Harwich Force

From The Dreadnought Project
Jump to: navigation, search

The Harwich Force was a Royal Navy command during the First World War, based on the East Anglian port of Harwich.

History

The command was founded in April, 1914 as "Destroyer Flotillas of First Fleet," an administrative name it would sporadically bear for some time in the Navy Lists.[1]

From the outbreak of war, the Force was comprised of the Third Destroyer Flotilla (re-designated as the Ninth Destroyer Flotilla in September 1915) and the Tenth Destroyer Flotilla equipped with fast and modern ships and the Fifth Light Cruiser Squadron.

Around March, 1917, the Ninth Destroyer Flotilla would leave, but by this time 10 D.F. had been increased in strength to 27 destroyers whose modernity had been continuously refreshed. 5 L.C.S. would also be over twice as strong by this time, as well.

May, 1915

By May 1915, it was given the more aggressive-sounding name, Harwich Striking Force, then having the Fifth Light Cruiser Squadron with two light cruisers (with two others being completed) and two destroyer squadrons served by depot ship Dido, two light cruisers and two other leaders (one being completed), giving it a total of four light cruisers and thirty-two "L" and "M" class destroyers.[2]

June, 1915

The formations are now somewhat stronger.[3]

July, 1915

The formations are now somewhat stronger.[4]

August, 1915

The stray destroyer from last month is not longer affiliated.[5]

September, 1915

10 D.F. has gained a division leader and the lagging H.M.S. Melpomene.[6]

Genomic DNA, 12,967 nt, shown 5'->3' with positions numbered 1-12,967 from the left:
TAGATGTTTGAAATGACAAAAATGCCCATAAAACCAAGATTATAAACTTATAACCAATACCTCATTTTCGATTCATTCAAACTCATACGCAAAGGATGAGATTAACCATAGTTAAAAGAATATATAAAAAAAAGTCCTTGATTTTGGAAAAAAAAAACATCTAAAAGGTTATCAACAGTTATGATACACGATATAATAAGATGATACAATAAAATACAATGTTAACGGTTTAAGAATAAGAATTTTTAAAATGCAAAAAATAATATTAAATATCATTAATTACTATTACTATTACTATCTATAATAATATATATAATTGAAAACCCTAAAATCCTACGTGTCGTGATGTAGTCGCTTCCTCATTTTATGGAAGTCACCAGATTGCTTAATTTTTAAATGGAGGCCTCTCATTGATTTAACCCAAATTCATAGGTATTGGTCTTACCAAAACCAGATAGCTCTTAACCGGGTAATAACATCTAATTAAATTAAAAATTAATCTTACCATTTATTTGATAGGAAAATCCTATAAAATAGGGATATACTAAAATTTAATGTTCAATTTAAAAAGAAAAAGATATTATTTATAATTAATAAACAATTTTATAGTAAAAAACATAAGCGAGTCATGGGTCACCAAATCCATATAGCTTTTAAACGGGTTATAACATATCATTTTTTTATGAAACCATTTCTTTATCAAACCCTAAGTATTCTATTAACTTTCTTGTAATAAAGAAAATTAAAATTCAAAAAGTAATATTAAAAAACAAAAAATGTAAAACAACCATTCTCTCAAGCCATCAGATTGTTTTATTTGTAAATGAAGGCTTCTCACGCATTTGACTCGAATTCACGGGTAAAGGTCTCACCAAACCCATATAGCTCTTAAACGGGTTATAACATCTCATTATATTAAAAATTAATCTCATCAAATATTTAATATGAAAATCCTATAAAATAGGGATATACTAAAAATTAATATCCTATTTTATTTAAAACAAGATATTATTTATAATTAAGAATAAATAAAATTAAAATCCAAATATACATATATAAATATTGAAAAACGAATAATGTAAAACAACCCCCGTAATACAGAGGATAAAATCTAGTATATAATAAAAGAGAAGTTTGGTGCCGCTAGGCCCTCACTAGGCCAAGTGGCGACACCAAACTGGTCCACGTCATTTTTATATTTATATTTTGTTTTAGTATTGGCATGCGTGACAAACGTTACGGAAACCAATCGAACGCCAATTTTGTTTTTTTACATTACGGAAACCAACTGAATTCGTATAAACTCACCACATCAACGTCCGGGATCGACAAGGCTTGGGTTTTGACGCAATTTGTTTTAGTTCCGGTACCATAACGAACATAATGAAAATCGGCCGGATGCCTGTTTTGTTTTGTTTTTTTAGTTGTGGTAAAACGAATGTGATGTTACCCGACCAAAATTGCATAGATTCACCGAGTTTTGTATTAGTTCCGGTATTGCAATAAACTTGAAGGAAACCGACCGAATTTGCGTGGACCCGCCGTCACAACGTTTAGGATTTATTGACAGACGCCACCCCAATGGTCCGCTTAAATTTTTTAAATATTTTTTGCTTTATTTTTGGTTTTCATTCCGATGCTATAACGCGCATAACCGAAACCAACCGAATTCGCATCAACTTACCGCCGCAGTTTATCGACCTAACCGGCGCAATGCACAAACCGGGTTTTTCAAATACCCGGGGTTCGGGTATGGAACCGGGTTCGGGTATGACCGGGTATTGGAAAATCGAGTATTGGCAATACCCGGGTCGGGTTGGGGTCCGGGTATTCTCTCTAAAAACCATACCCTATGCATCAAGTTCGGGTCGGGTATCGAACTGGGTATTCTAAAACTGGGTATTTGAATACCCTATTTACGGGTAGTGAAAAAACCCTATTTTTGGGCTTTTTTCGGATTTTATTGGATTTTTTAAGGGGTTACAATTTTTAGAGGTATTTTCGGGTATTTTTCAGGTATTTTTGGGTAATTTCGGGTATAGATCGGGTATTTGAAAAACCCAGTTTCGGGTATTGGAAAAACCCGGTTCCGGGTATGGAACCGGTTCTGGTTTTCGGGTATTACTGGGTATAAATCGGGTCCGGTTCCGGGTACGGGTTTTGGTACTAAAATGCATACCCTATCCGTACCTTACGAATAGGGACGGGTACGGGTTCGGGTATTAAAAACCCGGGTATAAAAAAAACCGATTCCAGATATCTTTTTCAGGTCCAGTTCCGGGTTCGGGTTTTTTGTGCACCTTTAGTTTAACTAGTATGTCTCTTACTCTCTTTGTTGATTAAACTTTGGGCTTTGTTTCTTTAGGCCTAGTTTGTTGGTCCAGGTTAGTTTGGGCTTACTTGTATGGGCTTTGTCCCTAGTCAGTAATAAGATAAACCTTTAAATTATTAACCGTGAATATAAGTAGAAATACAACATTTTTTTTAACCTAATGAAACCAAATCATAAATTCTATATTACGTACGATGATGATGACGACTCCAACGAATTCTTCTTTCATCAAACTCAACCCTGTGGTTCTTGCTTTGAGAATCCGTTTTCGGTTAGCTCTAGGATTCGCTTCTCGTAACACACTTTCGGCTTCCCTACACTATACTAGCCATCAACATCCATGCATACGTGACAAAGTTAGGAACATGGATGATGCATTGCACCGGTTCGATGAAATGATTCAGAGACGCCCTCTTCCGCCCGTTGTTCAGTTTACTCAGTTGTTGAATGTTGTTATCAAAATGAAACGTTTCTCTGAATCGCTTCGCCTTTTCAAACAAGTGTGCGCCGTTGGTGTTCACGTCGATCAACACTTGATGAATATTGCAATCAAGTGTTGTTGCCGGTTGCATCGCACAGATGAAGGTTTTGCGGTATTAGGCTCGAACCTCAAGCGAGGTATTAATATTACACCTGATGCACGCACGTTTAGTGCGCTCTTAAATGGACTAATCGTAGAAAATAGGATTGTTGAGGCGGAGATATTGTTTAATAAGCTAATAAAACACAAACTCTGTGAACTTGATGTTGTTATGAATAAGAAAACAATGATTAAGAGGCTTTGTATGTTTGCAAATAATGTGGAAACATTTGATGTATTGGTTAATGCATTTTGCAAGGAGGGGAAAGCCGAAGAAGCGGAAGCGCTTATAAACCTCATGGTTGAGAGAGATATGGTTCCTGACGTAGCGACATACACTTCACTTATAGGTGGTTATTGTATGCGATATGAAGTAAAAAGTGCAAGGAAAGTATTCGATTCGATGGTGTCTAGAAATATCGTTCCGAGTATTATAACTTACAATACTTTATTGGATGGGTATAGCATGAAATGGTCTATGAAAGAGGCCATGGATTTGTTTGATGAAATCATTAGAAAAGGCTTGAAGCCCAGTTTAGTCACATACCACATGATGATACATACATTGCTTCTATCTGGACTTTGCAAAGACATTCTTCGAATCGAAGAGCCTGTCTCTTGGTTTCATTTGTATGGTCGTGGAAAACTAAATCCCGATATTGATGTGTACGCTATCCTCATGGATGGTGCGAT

October, 1915

Third Destroyer Flotilla has been replaced by Ninth Destroyer Flotilla (largely, through re-naming), with three fewer "L" destroyers. This strength would persist through October.[7]

November, 1915

5 L.C.S. has gained a seaplane carrier, and 9 D.F. has gained a destroyer.[8]

Battle of Jutland

Main article: Harwich Force at the Battle of Jutland

April, 1917

9 D.F. has left the Force.[9]

May, 1917

10 D.F. has gained a second divisional leader and one more destroyer.[10]

June, 1917

10 D.F. has lost two destroyers in aggregate.[11]

July, 1917

10 D.F. has gained a third divisional leader and lost two more destroyers, leaving it with only "R" class. This strength and structure would last through at least August.[12]

September, 1917

10 D.F. has lost another destroyer, leaving it with twenty-three "Rs". This strength and structure would last through at least October.[13]

December, 1917

10 D.F. gained another flotilla leader and destroyer.[14]

January, 1918

5 L.C.S. gained another light cruiser and 10 D.F. lost three destroyers.[15]

1 December, 1918

Rear-Admirals and Commodores Commanding

The command was almost unique in having a single commander throughout the conflict.

Dates of appointment given:

See Also

Footnotes

  1. Supplement to the Monthly Navy List. (September 1914). p. 6.
  2. Supplement to the Monthly Navy List. (May, 1915). p. 13.
  3. Supplement to the Monthly Navy List. (June, 1915). p. 13.
  4. Supplement to the Monthly Navy List. (July, 1915). p. 13.
  5. Supplement to the Monthly Navy List. (August, 1915). p. 13.
  6. Supplement to the Monthly Navy List. (September, 1915). p. 13.
  7. Supplement to the Monthly Navy List. (October, 1915). p. 13, and subsequent Supplements.
  8. Supplement to the Monthly Navy List. (November, 1915). p. 13.
  9. Supplement to the Monthly Navy List. (April, 1917). p. 13.
  10. Supplement to the Monthly Navy List. (May, 1917). p. 13.
  11. Supplement to the Monthly Navy List. (June, 1917). p. 13.
  12. Supplement to the Monthly Navy List. (July, 1917). p. 13 and August's Supplement.
  13. Supplement to the Monthly Navy List. (September, 1917). p. 13 and Supplements through November.
  14. Supplement to the Monthly Navy List. (December, 1917). p. 13.
  15. Supplement to the Monthly Navy List. (January, 1918). p. 13.
  16. Supplement to the Monthly Navy List. (January, 1915). p. 6.
  17. Tyrwhitt Service Record. The National Archives. ADM 196/43. f. 125.
  18. Borrett Service Record. The National Archives. ADM 196/42. f. 505.

Bibliography